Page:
The Holidays Are Here (???)

Don’t look now but the 2020 market season is in the final innings. It’s Thanksgiving week and the unofficial start to the Holiday Season.

Will a Santa Claus Rally be in the cards to end 2020?

Well, the crystal ball is pretty dinged up this year, but the signals look positive.

Behind the scenes the BigFoot database has subtly regained a bunch of long positions. It now stands at over 79% long. All the major indexes are long, with only the DJIA showing a wait signal (which will probably flip to buy if the week ends on a positive note).

Signs point to a bet the economy is going to continue to reopen. It’s a risky bet. But the vaccine hopes seem to be outweighing the lock-down fears… for now.

Fear is probably the right acronym for 2020: Future Events Appear Real.

At the start of the pandemic, the concern was that death rates would skyrocket into the millions. Projections suggested as much as 4-to-5% of the population could die (these were the extreme projections of course). The numbers have been sensationalized ever since.

While Covid cases continue to rise, the improvement in medical capacity, therapeutics, and testing have shifted expectations mightily. The markets seem to be doing a good job of looking past some of the hype and digesting the numbers more pragmatically. (Markets themselves are dispassionate; market participants, on the other hand, can be quite opposite.)

Pragmatically, Covid case numbers were expected to rise as testing increased. Also, Covid figures were expected to play a roll in the election cycle. So some of the data was viewed as more sensational than other.

What the markets seem to care most about is whether or not the economy will stay open, whether or not the Fed is going to change course, and
whether or not there will be more stimulus… probably in that order.

So far, the only parts of the economy that are shutting down are the parts that never really re-opened that much… the west coast (where governments are instituting restrictions on gathering for the Holidays). The next few weeks will be telling to see how many people defy these orders.

The key metric seems to be less about Covid cases than hospitalizations. This was, of course, the original concern. It wasn’t going to be “if” you got covid, it was going to be ‘when.’ And policy was designed to “flatten the curve” to keep hospitals from being overwhelmed by covid caseloads.

As holidays undoubtedly lead to increased gatherings, keep an eye on hospital caseloads. That is the gauge most likely to indicate additional shut-downs.

For now, markets seem relatively convinced the caseloads will remain manageable and additional stimulus is on the way. And the markets seem to be looking higher as a result.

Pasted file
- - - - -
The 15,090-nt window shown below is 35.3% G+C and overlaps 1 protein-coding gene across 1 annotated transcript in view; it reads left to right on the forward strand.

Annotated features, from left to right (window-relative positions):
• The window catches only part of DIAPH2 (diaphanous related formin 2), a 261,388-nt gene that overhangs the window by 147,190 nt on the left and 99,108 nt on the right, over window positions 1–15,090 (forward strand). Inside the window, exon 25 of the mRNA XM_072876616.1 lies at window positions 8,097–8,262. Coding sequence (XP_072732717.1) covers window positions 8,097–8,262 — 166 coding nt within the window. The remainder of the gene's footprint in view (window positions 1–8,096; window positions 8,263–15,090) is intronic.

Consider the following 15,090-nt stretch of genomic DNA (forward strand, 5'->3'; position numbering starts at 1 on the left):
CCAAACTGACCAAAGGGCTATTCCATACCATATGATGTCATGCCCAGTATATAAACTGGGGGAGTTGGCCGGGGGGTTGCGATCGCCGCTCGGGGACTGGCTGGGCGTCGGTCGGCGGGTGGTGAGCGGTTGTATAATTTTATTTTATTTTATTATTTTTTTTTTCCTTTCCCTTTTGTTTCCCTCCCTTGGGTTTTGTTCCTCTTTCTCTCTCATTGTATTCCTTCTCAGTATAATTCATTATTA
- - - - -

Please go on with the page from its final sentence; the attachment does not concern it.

For this week, look for a positive trading trend. It’s a shortened week, with markets closed on Thursday for Thanksgiving, and then a half day on Friday. So volume will be lower. And typically market direction gets exaggerated somewhat on lower volume days.

It seems unlikely we’ll post new all-time highs after last week’s marks. But it does appear likely the markets will find a foothold this week and climb back into the upper end of last-week’s trading range. The SPX target for the week appears to be 3640.

It’s the following four weeks that could get exciting. If markets believe in the re-open trade, there could be more rebalancing from big tech into other areas of the markets. This could life indexes like the Russel 2000 in the remaining month. And the S&P 500 could yet surprise… the 3800 target is not off the table by year end.


Please remember that past performance may not be indicative of future results. Different types of investments involve varying degrees of risk, and there can be no assurance that the future performance of any specific investment, investment strategy, or product (including the investments and/or investment strategies recommended or undertaken by BigFoot), or any non-investment related content, made reference to directly or indirectly in this blog will be profitable, equal any corresponding indicated historical performance level(s), be suitable for your portfolio or individual situation, or prove successful. Due to various factors, including changing market conditions and/or applicable laws, the content may no longer be reflective of current opinions or positions. Moreover, you should not assume that any discussion or information contained in this blog serves as the receipt of, or as a substitute for, personalized investment advice from BigFoot. To the extent that a reader has any questions regarding the applicability of any specific issue discussed above to his/her individual situation, he/she is encouraged to consult with the professional advisor of his/her choosing. BigFoot is neither a law firm nor a certified public accounting firm and no portion of the blog content should be construed as legal or accounting advice. A copy of the BigFoot’s current written disclosure statement discussing our advisory services and fees is available for review upon request.